Freestyling on patterns, idioms and semantics…


vivid hallucinations for bloodthirsty digital vampires

The Cool Factor(y)

With the coming of C++0x our previous C++ codes seem to have become too boilerplate. Among the number of important changes and improvements over the core language, the one I like most is the variadic template argument, a new semantic that enables the variable number of template arguments for both template classes and functions.

In turn, the variadic template arguments [VTA], along with the r-value reference that allows the perfect forwarding, enable users to design very compact patterns with a high level of code re-usability, opening the doors to a new way of writing generic code.

Up until now, we have emulated VTA by replicating the source code of a class or function, providing the implementation for each number of arguments we wanted it to support. A more elegant way consisted in writing a single generic function (or class) accepting the maximum number of template arguments and providing a placeholder type, like struct null {},  to pad the unused arguments.

These solutions provided the users with the illusion of using VTA on the top of C++03, while leaving the effort of maintaining the boilerplate code to the library implementers, tempted to support a few numbers of arguments, typically four or five (uhm, I’m lazy).

VTAs on the top of C++0x are of a great help when it comes to implement a design pettern. The factory pattern is not an exception.

The factory is a very common pattern. If you have written about a thousand of code lines in your life, probably about 5% of them represent a factory. This pattern is also known as virtual-constructor idiom since it implements a polymorphic generic constructor driven by runtime values.

Some of the valuable points of the factory are listed below:

  • it’s generic and can be reused (the extent of reusabiliy depends on the implementation…)
  • it makes the code clean and extensible (without changing a single line in the client code)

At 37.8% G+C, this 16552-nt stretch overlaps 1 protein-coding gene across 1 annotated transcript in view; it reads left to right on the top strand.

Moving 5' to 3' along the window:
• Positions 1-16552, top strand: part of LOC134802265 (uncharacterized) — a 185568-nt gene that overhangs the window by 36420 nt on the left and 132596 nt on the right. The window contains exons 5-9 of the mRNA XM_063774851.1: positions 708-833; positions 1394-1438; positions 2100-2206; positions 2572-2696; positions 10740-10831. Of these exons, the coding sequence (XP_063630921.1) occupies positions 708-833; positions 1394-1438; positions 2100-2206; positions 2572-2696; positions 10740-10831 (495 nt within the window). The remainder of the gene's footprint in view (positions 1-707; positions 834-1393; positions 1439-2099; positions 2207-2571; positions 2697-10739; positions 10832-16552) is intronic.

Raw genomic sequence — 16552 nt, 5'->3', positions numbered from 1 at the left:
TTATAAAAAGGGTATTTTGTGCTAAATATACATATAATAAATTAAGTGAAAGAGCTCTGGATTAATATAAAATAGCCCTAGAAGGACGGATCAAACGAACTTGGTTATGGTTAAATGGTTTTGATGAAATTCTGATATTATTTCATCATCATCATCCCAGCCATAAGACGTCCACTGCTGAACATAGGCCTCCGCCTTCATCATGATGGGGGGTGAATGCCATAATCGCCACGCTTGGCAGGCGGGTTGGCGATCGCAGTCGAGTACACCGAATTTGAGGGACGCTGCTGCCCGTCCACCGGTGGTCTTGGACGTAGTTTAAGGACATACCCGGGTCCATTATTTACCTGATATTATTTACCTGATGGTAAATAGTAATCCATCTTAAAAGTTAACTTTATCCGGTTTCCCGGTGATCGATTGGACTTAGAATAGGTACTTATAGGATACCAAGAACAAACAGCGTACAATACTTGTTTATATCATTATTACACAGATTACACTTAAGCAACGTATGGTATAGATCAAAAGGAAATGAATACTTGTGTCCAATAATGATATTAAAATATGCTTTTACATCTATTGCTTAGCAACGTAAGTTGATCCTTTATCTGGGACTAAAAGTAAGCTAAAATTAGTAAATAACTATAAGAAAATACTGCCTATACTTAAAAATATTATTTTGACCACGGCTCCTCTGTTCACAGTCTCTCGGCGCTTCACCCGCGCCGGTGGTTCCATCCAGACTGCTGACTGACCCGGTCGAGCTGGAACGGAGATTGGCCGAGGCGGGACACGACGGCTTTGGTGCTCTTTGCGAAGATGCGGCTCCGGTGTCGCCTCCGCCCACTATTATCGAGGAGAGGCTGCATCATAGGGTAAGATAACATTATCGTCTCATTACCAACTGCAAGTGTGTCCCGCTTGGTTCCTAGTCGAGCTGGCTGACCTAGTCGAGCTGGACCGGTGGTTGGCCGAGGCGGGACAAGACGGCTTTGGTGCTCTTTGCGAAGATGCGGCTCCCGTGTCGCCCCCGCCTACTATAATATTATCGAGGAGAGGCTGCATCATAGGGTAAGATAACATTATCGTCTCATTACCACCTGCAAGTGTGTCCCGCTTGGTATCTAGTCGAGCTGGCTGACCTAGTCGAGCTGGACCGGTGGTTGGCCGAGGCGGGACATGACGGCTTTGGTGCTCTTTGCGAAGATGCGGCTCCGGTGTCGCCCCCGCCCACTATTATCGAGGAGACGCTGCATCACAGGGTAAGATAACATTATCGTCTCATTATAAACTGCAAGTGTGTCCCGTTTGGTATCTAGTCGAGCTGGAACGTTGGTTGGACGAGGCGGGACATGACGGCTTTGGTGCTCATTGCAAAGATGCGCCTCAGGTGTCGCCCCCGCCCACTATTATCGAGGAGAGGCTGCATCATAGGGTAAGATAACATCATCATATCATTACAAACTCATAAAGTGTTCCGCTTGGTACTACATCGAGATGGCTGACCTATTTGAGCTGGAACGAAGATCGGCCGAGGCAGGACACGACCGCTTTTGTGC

If It’s true that for a library the implementation matters, for a reusable pattern it’s even more important. Basically the implementation of a factory I’m going to present consists in an associative container (a standard map) that maps an identifier into a polymorphic factory allocator, that is a template class in charge of allocating the concrete type, providing the arguments to its constructor.

Compared to the virtual constructor idiom of  Coplien this implementation does not make use of exemplars and that has an evident advantage in term of resource consumption: instances of elements are built on demand and not virtually cloned, nor copy-constructed! That’s a good point because exemplars may acquire resources only released at the factory destruction, or yet they may be not copyable/cloneable at all (because, for instance, just moveable).

In order to exploit the polymorphism the two classes factory_base_allocator and the generic factory_allocator are implemented in a IS-A relation:

template <typename B, typename ... >
struct factory_base_allocator
    virtual ~factory_base_allocator()

    virtual B * alloc(Arg&& ... ) = 0;

template <typename B, typename D, typename ... >   // B is a base class of D
struct factory_allocator : public factory_base_allocator<B,Arg...>
    static_assert(std::is_base_of<B,D>::value, "base_of relationship violated");

    virtual D * alloc(Arg &&... arg)
        return new D(std::forward<Arg>(arg)...);

The factory_base_allocator is a template class: the generic type B is the common base of all the types for whom the factory is the manger. The argument pack Arg is the list of types to be passed to the constructor of the concrete class. Arguments are taken by r-value reference and perfectly forwarded the proper constructor by means of the std::forward, an utility in charge to fix the argument deduction type: r-value if the provided argument is an r-value, l-value otherwise.

The factory_allocator ensures that the type D of the concrete class is in a IS-A  relation with the generic base class (B) my means of the type_trait std:::is_base_of<> and the valuable static_assert. This utility class implements the sole virtual method alloc supposed to construct the instance of D on demand.

Enjoy for a while the beauty of the virtual variadic method alloc: It implements a virtual perfect forwarder, a proof that that the implementation matters!

On the basis of this helper allocator, the implementation of the factory class results:

    template <typename K, typename T, typename ... Arg>
    class factory
        typedef std::map<K, std::shared_ptr<factory_base_allocator<T,Arg...>>> map_type;

        factory()  = default;
        ~factory() = default;

        regist(const K & key, factory_base_allocator<T,Arg...> * value)
        { return _M_map.insert( make_pair(key, std::shared_ptr<factory_base_allocator<T,Arg...> >(value) ) ).second; }

        unregist(const K &key)
        { return _M_map.erase(key) == 1; }

        is_registered(const K &key) const
            return _M_map.count(key) != 0;

        template <typename ... Ti>
        operator()(const K &key, Ti&& ... arg) const
            auto it = _M_map.find(key);
            if (it == _M_map.end())
                return std::shared_ptr<T>();
            return std::shared_ptr<T>(it->second->alloc(std::forward<Ti>(arg)...));

        map_type _M_map;
The complete source code is available here.

Enjoy the C++0x, always.

Filed under: c++, C++11, programming

3 Responses

  1. mak says:

    How about an example showing the usage of the factory?

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